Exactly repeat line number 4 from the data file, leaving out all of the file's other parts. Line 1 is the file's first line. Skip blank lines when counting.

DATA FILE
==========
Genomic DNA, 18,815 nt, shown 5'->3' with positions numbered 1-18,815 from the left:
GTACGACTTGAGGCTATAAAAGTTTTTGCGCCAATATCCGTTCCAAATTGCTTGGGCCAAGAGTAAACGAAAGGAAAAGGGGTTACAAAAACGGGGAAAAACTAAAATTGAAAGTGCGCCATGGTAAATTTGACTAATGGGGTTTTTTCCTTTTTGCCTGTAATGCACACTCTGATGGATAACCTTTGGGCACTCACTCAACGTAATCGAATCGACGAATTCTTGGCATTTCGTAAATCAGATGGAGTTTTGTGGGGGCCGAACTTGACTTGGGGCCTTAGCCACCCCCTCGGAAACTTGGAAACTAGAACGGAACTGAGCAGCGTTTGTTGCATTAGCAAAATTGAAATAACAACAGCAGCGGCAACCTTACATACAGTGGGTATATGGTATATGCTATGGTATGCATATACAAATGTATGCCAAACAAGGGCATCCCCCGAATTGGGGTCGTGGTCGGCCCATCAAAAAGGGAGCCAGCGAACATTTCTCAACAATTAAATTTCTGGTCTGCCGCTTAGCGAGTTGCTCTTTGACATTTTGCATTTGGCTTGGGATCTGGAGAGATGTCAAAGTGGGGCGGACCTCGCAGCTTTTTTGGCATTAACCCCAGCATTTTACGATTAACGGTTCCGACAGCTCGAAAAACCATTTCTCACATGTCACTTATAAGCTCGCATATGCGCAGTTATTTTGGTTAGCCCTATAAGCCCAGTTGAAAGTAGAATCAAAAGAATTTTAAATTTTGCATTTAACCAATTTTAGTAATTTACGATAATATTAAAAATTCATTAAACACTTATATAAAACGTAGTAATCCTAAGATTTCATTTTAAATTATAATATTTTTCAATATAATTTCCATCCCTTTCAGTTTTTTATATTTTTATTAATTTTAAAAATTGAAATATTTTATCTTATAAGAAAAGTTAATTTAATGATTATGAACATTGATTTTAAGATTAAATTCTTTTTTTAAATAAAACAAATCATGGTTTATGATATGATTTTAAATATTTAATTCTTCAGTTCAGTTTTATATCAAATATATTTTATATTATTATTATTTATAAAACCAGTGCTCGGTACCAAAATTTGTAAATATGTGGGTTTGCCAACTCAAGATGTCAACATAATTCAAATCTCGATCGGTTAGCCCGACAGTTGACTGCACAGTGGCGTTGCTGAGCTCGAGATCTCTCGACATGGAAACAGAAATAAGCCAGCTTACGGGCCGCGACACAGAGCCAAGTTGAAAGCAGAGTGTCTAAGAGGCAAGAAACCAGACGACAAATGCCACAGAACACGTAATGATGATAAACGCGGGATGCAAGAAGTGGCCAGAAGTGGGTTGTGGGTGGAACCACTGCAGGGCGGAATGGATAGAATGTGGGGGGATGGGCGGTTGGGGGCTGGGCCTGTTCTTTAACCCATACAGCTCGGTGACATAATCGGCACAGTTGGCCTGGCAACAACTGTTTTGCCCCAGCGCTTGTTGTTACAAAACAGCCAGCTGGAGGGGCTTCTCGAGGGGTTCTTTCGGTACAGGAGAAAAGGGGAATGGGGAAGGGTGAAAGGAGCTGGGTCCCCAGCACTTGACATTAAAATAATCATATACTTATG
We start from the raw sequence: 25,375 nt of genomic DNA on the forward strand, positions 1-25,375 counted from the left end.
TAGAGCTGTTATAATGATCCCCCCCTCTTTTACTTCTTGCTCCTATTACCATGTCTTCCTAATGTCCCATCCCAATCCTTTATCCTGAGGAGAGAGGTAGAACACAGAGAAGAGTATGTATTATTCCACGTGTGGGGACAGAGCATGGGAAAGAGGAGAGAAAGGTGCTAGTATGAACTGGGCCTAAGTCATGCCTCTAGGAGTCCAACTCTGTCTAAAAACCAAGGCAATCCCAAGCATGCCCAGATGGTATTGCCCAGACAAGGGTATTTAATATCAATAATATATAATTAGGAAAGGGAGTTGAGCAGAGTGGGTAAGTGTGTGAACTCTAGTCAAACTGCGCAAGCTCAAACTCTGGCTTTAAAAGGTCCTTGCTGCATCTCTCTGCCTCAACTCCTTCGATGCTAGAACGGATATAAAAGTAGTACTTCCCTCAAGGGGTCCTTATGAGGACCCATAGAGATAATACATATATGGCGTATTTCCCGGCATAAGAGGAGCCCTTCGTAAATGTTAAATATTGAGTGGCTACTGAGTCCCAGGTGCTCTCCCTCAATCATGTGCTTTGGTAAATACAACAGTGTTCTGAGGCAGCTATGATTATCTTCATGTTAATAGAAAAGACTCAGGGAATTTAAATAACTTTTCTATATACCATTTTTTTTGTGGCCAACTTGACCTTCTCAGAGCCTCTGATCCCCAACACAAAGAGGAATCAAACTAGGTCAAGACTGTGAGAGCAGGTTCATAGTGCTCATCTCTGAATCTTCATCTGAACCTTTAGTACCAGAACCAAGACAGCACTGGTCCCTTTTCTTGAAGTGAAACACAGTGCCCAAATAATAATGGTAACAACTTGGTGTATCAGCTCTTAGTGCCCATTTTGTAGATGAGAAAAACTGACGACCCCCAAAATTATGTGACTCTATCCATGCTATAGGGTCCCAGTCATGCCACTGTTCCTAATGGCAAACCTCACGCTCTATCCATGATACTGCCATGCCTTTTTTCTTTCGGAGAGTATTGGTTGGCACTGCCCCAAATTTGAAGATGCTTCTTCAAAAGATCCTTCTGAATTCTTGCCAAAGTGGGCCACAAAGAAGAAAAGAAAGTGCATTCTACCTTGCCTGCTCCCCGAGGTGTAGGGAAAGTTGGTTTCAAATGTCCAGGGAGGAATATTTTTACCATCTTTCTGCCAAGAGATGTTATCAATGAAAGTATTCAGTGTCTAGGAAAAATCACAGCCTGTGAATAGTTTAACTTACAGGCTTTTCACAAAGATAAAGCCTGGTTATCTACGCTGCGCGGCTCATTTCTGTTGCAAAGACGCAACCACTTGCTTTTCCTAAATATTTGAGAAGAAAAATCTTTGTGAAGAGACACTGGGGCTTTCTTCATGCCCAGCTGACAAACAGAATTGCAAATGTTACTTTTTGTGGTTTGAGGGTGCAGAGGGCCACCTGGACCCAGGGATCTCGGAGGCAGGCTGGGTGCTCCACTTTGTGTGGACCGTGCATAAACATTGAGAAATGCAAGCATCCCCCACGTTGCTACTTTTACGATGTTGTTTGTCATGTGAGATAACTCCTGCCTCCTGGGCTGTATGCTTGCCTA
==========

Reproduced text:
TAGAGCTGTTATAATGATCCCCCCCTCTTTTACTTCTTGCTCCTATTACCATGTCTTCCTAATGTCCCATCCCAATCCTTTATCCTGAGGAGAGAGGTAGAACACAGAGAAGAGTATGTATTATTCCACGTGTGGGGACAGAGCATGGGAAAGAGGAGAGAAAGGTGCTAGTATGAACTGGGCCTAAGTCATGCCTCTAGGAGTCCAACTCTGTCTAAAAACCAAGGCAATCCCAAGCATGCCCAGATGGTATTGCCCAGACAAGGGTATTTAATATCAATAATATATAATTAGGAAAGGGAGTTGAGCAGAGTGGGTAAGTGTGTGAACTCTAGTCAAACTGCGCAAGCTCAAACTCTGGCTTTAAAAGGTCCTTGCTGCATCTCTCTGCCTCAACTCCTTCGATGCTAGAACGGATATAAAAGTAGTACTTCCCTCAAGGGGTCCTTATGAGGACCCATAGAGATAATACATATATGGCGTATTTCCCGGCATAAGAGGAGCCCTTCGTAAATGTTAAATATTGAGTGGCTACTGAGTCCCAGGTGCTCTCCCTCAATCATGTGCTTTGGTAAATACAACAGTGTTCTGAGGCAGCTATGATTATCTTCATGTTAATAGAAAAGACTCAGGGAATTTAAATAACTTTTCTATATACCATTTTTTTTGTGGCCAACTTGACCTTCTCAGAGCCTCTGATCCCCAACACAAAGAGGAATCAAACTAGGTCAAGACTGTGAGAGCAGGTTCATAGTGCTCATCTCTGAATCTTCATCTGAACCTTTAGTACCAGAACCAAGACAGCACTGGTCCCTTTTCTTGAAGTGAAACACAGTGCCCAAATAATAATGGTAACAACTTGGTGTATCAGCTCTTAGTGCCCATTTTGTAGATGAGAAAAACTGACGACCCCCAAAATTATGTGACTCTATCCATGCTATAGGGTCCCAGTCATGCCACTGTTCCTAATGGCAAACCTCACGCTCTATCCATGATACTGCCATGCCTTTTTTCTTTCGGAGAGTATTGGTTGGCACTGCCCCAAATTTGAAGATGCTTCTTCAAAAGATCCTTCTGAATTCTTGCCAAAGTGGGCCACAAAGAAGAAAAGAAAGTGCATTCTACCTTGCCTGCTCCCCGAGGTGTAGGGAAAGTTGGTTTCAAATGTCCAGGGAGGAATATTTTTACCATCTTTCTGCCAAGAGATGTTATCAATGAAAGTATTCAGTGTCTAGGAAAAATCACAGCCTGTGAATAGTTTAACTTACAGGCTTTTCACAAAGATAAAGCCTGGTTATCTACGCTGCGCGGCTCATTTCTGTTGCAAAGACGCAACCACTTGCTTTTCCTAAATATTTGAGAAGAAAAATCTTTGTGAAGAGACACTGGGGCTTTCTTCATGCCCAGCTGACAAACAGAATTGCAAATGTTACTTTTTGTGGTTTGAGGGTGCAGAGGGCCACCTGGACCCAGGGATCTCGGAGGCAGGCTGGGTGCTCCACTTTGTGTGGACCGTGCATAAACATTGAGAAATGCAAGCATCCCCCACGTTGCTACTTTTACGATGTTGTTTGTCATGTGAGATAACTCCTGCCTCCTGGGCTGTATGCTTGCCTA